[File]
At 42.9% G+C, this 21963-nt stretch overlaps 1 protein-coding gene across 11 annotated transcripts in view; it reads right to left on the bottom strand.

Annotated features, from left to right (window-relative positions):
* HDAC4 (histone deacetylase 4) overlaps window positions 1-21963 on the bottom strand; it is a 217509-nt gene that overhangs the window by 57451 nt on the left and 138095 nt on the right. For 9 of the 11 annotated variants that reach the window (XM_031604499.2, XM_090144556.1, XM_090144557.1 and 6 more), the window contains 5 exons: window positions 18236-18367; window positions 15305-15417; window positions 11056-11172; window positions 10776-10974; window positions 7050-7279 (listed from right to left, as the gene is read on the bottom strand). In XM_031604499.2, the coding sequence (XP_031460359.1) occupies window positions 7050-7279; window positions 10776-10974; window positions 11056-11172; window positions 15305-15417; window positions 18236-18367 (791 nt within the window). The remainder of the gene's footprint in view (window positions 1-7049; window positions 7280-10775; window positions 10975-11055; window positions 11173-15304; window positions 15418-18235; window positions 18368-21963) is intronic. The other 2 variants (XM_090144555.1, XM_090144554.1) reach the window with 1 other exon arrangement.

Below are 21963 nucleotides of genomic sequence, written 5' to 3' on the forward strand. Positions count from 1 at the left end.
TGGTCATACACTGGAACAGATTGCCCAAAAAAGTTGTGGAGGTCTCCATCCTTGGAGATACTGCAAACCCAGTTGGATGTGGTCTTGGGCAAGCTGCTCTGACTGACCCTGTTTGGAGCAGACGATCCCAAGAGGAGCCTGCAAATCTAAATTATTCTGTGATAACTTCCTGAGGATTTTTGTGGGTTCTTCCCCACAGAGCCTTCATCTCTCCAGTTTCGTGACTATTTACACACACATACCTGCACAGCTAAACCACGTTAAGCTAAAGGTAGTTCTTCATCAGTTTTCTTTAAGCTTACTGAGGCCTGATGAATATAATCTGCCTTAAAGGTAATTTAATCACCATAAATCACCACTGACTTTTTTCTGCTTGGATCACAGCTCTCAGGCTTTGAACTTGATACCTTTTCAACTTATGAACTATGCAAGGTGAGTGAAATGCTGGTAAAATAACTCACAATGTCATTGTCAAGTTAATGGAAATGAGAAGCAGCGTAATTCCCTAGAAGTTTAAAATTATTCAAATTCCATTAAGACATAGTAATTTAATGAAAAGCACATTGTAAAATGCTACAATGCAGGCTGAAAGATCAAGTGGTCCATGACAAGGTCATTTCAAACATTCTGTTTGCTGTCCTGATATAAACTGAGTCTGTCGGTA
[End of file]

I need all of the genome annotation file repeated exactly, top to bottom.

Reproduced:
At 42.9% G+C, this 21963-nt stretch overlaps 1 protein-coding gene across 11 annotated transcripts in view; it reads right to left on the bottom strand.

Annotated features, from left to right (window-relative positions):
* HDAC4 (histone deacetylase 4) overlaps window positions 1-21963 on the bottom strand; it is a 217509-nt gene that overhangs the window by 57451 nt on the left and 138095 nt on the right. For 9 of the 11 annotated variants that reach the window (XM_031604499.2, XM_090144556.1, XM_090144557.1 and 6 more), the window contains 5 exons: window positions 18236-18367; window positions 15305-15417; window positions 11056-11172; window positions 10776-10974; window positions 7050-7279 (listed from right to left, as the gene is read on the bottom strand). In XM_031604499.2, the coding sequence (XP_031460359.1) occupies window positions 7050-7279; window positions 10776-10974; window positions 11056-11172; window positions 15305-15417; window positions 18236-18367 (791 nt within the window). The remainder of the gene's footprint in view (window positions 1-7049; window positions 7280-10775; window positions 10975-11055; window positions 11173-15304; window positions 15418-18235; window positions 18368-21963) is intronic. The other 2 variants (XM_090144555.1, XM_090144554.1) reach the window with 1 other exon arrangement.

Below are 21963 nucleotides of genomic sequence, written 5' to 3' on the forward strand. Positions count from 1 at the left end.
TGGTCATACACTGGAACAGATTGCCCAAAAAAGTTGTGGAGGTCTCCATCCTTGGAGATACTGCAAACCCAGTTGGATGTGGTCTTGGGCAAGCTGCTCTGACTGACCCTGTTTGGAGCAGACGATCCCAAGAGGAGCCTGCAAATCTAAATTATTCTGTGATAACTTCCTGAGGATTTTTGTGGGTTCTTCCCCACAGAGCCTTCATCTCTCCAGTTTCGTGACTATTTACACACACATACCTGCACAGCTAAACCACGTTAAGCTAAAGGTAGTTCTTCATCAGTTTTCTTTAAGCTTACTGAGGCCTGATGAATATAATCTGCCTTAAAGGTAATTTAATCACCATAAATCACCACTGACTTTTTTCTGCTTGGATCACAGCTCTCAGGCTTTGAACTTGATACCTTTTCAACTTATGAACTATGCAAGGTGAGTGAAATGCTGGTAAAATAACTCACAATGTCATTGTCAAGTTAATGGAAATGAGAAGCAGCGTAATTCCCTAGAAGTTTAAAATTATTCAAATTCCATTAAGACATAGTAATTTAATGAAAAGCACATTGTAAAATGCTACAATGCAGGCTGAAAGATCAAGTGGTCCATGACAAGGTCATTTCAAACATTCTGTTTGCTGTCCTGATATAAACTGAGTCTGTCGGTA